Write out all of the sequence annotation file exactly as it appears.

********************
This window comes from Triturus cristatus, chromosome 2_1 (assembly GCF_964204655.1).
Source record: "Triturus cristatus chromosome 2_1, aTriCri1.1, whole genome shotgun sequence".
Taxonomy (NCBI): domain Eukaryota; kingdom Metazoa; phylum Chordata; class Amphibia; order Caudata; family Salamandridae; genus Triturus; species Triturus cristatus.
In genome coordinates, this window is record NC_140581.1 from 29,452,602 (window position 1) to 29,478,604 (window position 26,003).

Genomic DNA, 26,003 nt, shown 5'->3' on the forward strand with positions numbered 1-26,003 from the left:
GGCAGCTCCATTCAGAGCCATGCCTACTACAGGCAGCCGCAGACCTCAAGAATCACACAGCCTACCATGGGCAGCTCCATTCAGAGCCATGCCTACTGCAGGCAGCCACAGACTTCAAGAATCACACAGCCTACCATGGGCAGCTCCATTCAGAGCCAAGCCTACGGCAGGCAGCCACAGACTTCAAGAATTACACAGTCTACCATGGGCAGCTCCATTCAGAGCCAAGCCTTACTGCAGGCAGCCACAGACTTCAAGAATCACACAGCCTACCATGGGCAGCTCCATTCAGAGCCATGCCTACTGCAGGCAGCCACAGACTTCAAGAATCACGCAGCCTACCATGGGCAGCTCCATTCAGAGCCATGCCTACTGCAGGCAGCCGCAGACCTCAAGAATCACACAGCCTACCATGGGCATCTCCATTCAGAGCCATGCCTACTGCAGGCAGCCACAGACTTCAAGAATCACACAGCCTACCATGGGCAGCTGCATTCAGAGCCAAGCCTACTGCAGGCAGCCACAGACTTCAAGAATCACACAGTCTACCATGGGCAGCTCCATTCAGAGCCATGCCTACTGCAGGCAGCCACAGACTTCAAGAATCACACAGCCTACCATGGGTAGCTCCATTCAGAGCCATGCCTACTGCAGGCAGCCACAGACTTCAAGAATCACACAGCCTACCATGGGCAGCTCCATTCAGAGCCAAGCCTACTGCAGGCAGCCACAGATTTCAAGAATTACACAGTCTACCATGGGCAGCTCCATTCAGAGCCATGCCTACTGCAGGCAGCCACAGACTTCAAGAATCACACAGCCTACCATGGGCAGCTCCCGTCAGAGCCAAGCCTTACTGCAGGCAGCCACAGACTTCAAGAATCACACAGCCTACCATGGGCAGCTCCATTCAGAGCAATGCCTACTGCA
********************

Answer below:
This window comes from Triturus cristatus, chromosome 2_1 (assembly GCF_964204655.1).
Source record: "Triturus cristatus chromosome 2_1, aTriCri1.1, whole genome shotgun sequence".
Taxonomy (NCBI): domain Eukaryota; kingdom Metazoa; phylum Chordata; class Amphibia; order Caudata; family Salamandridae; genus Triturus; species Triturus cristatus.
In genome coordinates, this window is record NC_140581.1 from 29,452,602 (window position 1) to 29,478,604 (window position 26,003).

Genomic DNA, 26,003 nt, shown 5'->3' on the forward strand with positions numbered 1-26,003 from the left:
GGCAGCTCCATTCAGAGCCATGCCTACTACAGGCAGCCGCAGACCTCAAGAATCACACAGCCTACCATGGGCAGCTCCATTCAGAGCCATGCCTACTGCAGGCAGCCACAGACTTCAAGAATCACACAGCCTACCATGGGCAGCTCCATTCAGAGCCAAGCCTACGGCAGGCAGCCACAGACTTCAAGAATTACACAGTCTACCATGGGCAGCTCCATTCAGAGCCAAGCCTTACTGCAGGCAGCCACAGACTTCAAGAATCACACAGCCTACCATGGGCAGCTCCATTCAGAGCCATGCCTACTGCAGGCAGCCACAGACTTCAAGAATCACGCAGCCTACCATGGGCAGCTCCATTCAGAGCCATGCCTACTGCAGGCAGCCGCAGACCTCAAGAATCACACAGCCTACCATGGGCATCTCCATTCAGAGCCATGCCTACTGCAGGCAGCCACAGACTTCAAGAATCACACAGCCTACCATGGGCAGCTGCATTCAGAGCCAAGCCTACTGCAGGCAGCCACAGACTTCAAGAATCACACAGTCTACCATGGGCAGCTCCATTCAGAGCCATGCCTACTGCAGGCAGCCACAGACTTCAAGAATCACACAGCCTACCATGGGTAGCTCCATTCAGAGCCATGCCTACTGCAGGCAGCCACAGACTTCAAGAATCACACAGCCTACCATGGGCAGCTCCATTCAGAGCCAAGCCTACTGCAGGCAGCCACAGATTTCAAGAATTACACAGTCTACCATGGGCAGCTCCATTCAGAGCCATGCCTACTGCAGGCAGCCACAGACTTCAAGAATCACACAGCCTACCATGGGCAGCTCCCGTCAGAGCCAAGCCTTACTGCAGGCAGCCACAGACTTCAAGAATCACACAGCCTACCATGGGCAGCTCCATTCAGAGCAATGCCTACTGCA